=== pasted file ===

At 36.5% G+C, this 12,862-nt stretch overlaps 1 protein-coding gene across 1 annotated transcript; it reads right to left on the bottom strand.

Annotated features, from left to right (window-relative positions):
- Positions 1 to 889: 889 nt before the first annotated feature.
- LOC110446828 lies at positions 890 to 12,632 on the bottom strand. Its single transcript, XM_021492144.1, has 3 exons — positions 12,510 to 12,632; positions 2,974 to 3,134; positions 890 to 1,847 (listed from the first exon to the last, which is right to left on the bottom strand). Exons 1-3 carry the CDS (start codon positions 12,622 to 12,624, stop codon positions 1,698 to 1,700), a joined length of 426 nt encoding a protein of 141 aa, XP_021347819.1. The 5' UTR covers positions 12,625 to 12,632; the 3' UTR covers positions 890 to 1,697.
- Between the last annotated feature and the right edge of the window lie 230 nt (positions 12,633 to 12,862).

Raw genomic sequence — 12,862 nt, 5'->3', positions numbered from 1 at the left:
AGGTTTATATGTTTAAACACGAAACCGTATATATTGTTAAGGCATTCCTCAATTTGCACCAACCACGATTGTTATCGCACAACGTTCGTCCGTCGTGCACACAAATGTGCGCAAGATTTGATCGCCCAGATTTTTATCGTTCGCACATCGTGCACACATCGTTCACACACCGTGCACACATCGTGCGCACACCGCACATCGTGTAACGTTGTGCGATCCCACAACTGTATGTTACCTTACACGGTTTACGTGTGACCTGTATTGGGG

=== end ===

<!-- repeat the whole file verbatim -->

At 36.5% G+C, this 12,862-nt stretch overlaps 1 protein-coding gene across 1 annotated transcript; it reads right to left on the bottom strand.

Annotated features, from left to right (window-relative positions):
- Positions 1 to 889: 889 nt before the first annotated feature.
- LOC110446828 lies at positions 890 to 12,632 on the bottom strand. Its single transcript, XM_021492144.1, has 3 exons — positions 12,510 to 12,632; positions 2,974 to 3,134; positions 890 to 1,847 (listed from the first exon to the last, which is right to left on the bottom strand). Exons 1-3 carry the CDS (start codon positions 12,622 to 12,624, stop codon positions 1,698 to 1,700), a joined length of 426 nt encoding a protein of 141 aa, XP_021347819.1. The 5' UTR covers positions 12,625 to 12,632; the 3' UTR covers positions 890 to 1,697.
- Between the last annotated feature and the right edge of the window lie 230 nt (positions 12,633 to 12,862).

Raw genomic sequence — 12,862 nt, 5'->3', positions numbered from 1 at the left:
AGGTTTATATGTTTAAACACGAAACCGTATATATTGTTAAGGCATTCCTCAATTTGCACCAACCACGATTGTTATCGCACAACGTTCGTCCGTCGTGCACACAAATGTGCGCAAGATTTGATCGCCCAGATTTTTATCGTTCGCACATCGTGCACACATCGTTCACACACCGTGCACACATCGTGCGCACACCGCACATCGTGTAACGTTGTGCGATCCCACAACTGTATGTTACCTTACACGGTTTACGTGTGACCTGTATTGGGG